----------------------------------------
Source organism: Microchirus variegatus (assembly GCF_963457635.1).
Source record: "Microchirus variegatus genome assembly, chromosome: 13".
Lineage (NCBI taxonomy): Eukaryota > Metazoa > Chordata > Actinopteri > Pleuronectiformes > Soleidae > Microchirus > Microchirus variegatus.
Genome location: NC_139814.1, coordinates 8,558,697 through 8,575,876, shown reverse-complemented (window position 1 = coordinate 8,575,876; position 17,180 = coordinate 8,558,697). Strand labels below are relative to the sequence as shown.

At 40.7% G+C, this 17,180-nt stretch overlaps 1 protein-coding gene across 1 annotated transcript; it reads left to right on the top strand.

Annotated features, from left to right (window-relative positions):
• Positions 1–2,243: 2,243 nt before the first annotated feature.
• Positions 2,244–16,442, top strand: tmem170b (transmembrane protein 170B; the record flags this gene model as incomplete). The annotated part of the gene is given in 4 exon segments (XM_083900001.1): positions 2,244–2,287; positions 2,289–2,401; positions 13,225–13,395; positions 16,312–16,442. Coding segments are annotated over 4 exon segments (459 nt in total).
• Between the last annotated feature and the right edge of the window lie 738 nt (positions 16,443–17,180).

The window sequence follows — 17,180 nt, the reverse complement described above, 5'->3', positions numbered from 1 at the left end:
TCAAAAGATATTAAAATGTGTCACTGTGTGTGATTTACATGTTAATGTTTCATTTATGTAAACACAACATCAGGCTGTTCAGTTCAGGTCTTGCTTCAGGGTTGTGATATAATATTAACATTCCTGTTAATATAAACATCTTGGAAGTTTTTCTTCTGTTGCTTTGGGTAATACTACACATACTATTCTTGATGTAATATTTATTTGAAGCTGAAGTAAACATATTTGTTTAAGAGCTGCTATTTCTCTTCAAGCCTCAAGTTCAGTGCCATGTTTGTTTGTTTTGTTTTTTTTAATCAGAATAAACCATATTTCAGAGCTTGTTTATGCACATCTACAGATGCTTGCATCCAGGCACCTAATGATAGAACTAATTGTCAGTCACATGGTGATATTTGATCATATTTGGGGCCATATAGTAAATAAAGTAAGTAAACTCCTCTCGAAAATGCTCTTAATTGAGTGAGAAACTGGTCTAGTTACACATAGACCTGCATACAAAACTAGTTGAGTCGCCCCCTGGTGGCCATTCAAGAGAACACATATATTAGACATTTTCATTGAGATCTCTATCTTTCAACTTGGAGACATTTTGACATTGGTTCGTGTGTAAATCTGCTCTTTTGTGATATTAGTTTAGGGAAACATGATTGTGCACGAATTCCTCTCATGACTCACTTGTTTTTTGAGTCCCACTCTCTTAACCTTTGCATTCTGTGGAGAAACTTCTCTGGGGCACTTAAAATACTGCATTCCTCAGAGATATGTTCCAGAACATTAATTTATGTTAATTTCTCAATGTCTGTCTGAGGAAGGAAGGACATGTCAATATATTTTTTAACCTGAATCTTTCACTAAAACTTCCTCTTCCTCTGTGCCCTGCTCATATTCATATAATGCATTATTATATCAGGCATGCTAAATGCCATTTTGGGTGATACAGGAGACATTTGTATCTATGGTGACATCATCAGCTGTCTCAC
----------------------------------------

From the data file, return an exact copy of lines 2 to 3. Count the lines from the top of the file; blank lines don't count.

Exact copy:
Source record: "Microchirus variegatus genome assembly, chromosome: 13".
Lineage (NCBI taxonomy): Eukaryota > Metazoa > Chordata > Actinopteri > Pleuronectiformes > Soleidae > Microchirus > Microchirus variegatus.